Peer Pressure—Can It Be to Your Advantage?
All of us are born with the basic desire to be accepted by our peers. Nobody wants to be disliked, rejected. Thus, to varying degrees, our peers influence us.
A PEER is defined as “one that is of equal standing with another; . . . one belonging to the same societal group, esp[ecially] based on age, grade, or status.” Peer pressure, in turn, is the force exerted on us by our peers, so that, consciously or unconsciously, we conform to their way of thinking or acting. Peer pressure is usually seen in a negative light. Yet, as we shall see, we can turn it to our advantage.
Influence on All Age Groups
Peer pressure is not limited to the young; it affects all age groups. Its influence is manifest when we find ourselves asking such questions as: “Others are doing it, why can’t I?” “Why do I always have to be different?” “What will others think or say?” “All my friends are dating and getting married, but I’m not. Is something wrong with me?”
While the pressure to conform affects all age groups, it tends to be more intense during adolescence. The World Book Encyclopedia says that “most adolescents become deeply involved with their peer group—that is, their circle of friends and acquaintances. These teen-agers look to their peer group, rather than to their parents, for approval, and they may change their behavior to win that approval.” Teenagers, it adds, “assume they are developing normally if their peers accept and like them.” To that end they “become absorbed in matters they think affect their popularity, such as their style of dress, leadership ability, and success in dating.”
Married couples may find that their decisions about what kind of home to buy or rent, what kind of car to drive, whether to have children or not, and many other matters are influenced by peer pressure—what is acceptable in their community, among their associates or ethnic group. Some families even go deep in debt just to keep up materially with neighbors and peers. Yes, our goals, our thinking, and our decisions often betray the subtle power of peer pressure. In view of its power, can we deal with peer pressure in an advantageous way, to help us along in the direction we want to go? Indeed, we can!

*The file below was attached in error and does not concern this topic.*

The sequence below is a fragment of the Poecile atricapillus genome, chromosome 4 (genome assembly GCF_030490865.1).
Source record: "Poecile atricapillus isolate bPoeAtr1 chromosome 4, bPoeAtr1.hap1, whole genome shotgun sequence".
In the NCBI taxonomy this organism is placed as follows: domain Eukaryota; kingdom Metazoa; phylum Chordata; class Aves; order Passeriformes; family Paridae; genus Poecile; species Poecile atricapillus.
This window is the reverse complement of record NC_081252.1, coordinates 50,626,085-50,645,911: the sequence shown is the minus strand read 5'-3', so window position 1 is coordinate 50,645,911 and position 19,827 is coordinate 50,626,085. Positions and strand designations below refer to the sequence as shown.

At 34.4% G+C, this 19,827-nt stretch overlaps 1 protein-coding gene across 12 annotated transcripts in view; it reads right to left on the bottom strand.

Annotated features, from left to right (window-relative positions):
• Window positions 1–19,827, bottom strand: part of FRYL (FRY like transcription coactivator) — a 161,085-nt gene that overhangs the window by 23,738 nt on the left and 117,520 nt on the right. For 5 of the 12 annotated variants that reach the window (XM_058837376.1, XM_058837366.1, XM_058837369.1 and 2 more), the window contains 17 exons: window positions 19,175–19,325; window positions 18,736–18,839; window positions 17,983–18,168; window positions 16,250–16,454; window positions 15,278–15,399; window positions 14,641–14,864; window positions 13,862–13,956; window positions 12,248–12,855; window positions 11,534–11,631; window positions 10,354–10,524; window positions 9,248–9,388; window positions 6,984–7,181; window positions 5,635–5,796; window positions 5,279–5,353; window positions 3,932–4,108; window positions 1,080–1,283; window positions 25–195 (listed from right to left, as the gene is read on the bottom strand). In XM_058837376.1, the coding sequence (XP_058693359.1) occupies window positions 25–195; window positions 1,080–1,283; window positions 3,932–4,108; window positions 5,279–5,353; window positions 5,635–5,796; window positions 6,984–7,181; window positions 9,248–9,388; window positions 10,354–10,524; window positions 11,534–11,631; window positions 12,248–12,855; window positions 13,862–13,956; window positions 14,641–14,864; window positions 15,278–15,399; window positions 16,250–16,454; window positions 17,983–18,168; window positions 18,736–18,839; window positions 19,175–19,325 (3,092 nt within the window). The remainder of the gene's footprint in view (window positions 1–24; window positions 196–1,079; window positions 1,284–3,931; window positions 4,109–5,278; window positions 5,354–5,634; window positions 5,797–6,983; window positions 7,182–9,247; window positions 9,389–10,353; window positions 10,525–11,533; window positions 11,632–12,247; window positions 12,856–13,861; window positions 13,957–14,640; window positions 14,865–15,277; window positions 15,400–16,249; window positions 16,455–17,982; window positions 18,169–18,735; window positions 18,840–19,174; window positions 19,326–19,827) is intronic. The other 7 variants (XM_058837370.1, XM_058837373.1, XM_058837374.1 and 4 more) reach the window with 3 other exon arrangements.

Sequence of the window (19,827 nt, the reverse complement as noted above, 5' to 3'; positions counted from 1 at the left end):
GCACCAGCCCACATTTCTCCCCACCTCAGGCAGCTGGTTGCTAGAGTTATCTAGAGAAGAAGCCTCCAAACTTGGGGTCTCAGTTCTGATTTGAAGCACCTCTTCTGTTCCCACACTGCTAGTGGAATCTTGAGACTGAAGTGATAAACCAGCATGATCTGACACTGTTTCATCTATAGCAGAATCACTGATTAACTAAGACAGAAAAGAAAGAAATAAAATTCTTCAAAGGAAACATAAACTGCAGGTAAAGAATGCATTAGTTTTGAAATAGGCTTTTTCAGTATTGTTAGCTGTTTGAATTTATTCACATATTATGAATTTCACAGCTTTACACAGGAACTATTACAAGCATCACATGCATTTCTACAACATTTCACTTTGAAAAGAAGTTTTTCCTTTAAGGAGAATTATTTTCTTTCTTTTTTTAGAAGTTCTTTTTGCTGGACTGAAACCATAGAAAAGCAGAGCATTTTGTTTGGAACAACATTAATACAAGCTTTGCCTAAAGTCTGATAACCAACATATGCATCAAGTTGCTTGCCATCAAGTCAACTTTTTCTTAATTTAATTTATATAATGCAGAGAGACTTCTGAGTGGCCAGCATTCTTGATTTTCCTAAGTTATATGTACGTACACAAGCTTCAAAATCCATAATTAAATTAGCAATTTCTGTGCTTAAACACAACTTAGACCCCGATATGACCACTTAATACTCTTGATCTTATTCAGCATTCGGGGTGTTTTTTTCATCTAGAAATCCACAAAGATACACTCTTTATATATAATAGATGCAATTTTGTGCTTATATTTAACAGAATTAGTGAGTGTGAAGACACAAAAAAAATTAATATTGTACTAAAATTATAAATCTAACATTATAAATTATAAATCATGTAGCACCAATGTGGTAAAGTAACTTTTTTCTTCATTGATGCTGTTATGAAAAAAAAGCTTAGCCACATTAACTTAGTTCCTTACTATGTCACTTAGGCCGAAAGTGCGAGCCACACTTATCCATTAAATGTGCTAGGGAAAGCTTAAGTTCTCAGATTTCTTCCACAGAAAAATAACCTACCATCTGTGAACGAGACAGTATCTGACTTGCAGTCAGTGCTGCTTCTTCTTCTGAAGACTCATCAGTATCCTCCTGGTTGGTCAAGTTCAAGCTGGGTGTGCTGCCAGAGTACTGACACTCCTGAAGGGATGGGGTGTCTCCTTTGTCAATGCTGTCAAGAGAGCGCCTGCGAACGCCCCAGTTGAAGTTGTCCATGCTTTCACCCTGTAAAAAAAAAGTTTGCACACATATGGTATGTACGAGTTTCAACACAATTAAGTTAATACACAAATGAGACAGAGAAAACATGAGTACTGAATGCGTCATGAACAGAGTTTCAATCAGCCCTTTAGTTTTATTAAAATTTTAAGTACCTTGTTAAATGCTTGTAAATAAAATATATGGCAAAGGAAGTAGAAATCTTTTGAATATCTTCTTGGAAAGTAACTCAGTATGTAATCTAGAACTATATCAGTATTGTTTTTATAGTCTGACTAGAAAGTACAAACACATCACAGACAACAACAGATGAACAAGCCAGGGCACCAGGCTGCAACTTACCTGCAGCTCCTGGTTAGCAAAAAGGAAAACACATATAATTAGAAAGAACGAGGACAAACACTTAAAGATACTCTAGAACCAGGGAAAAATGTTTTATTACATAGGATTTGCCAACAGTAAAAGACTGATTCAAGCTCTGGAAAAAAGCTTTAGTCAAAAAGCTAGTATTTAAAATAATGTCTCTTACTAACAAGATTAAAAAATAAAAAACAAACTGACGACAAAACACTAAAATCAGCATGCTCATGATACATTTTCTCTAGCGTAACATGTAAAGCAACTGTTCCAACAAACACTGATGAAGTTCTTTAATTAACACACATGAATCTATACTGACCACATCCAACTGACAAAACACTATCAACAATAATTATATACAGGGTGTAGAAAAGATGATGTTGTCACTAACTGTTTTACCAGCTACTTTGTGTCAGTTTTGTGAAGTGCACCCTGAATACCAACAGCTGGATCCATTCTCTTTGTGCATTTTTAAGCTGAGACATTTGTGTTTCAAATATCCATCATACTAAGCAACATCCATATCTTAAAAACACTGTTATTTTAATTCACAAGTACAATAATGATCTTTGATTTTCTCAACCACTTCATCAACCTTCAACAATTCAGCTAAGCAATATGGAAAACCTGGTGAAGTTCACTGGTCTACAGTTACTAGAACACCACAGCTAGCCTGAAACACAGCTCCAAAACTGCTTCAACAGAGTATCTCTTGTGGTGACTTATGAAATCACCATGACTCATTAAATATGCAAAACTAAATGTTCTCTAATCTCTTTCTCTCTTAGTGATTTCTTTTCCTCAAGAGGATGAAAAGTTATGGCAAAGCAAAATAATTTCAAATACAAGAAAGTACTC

Tapping Into Wholesome Peer Influence
Doctors and other health professionals know the value of surrounding their patients with positive people and other healthful influences. Such an environment can be a stimulus to recovery. People who have lost a limb, for example, are often helped through the long process of physical rehabilitation and emotional recovery by the good example and encouragement of others who have suffered similarly. Clearly, immersing oneself in a wholesome environment that includes optimistic, positive role models is a way of tapping into the right kind of peer pressure.
This principle also holds true in the Christian congregation, for positive peer influence is one of the reasons Jehovah has directed his people to gather together regularly. God urges us to ‘incite one another to love and fine works and to encourage one another.’ (Hebrews 10:24, 25) Such encouragement is invaluable because of the many negative and hurtful pressures in today’s world. As a result of these pressures, Christians have to ‘exert themselves vigorously’ to stay spiritually strong. (Luke 13:24) Thus, we need and appreciate the loving support from fellow believers. In addition, some may have to endure ‘thorns in the flesh,’ perhaps illness or disability. (2 Corinthians 12:7) Others may be struggling to overcome bad habits or depression, or they may find it difficult to keep up with the demands of life. We are wise, therefore, to surround ourselves with people who stay close to Jehovah God and who enjoy serving him. Such peers will buoy us up and help us ‘endure faithfully to the end.’—Matthew 24:13.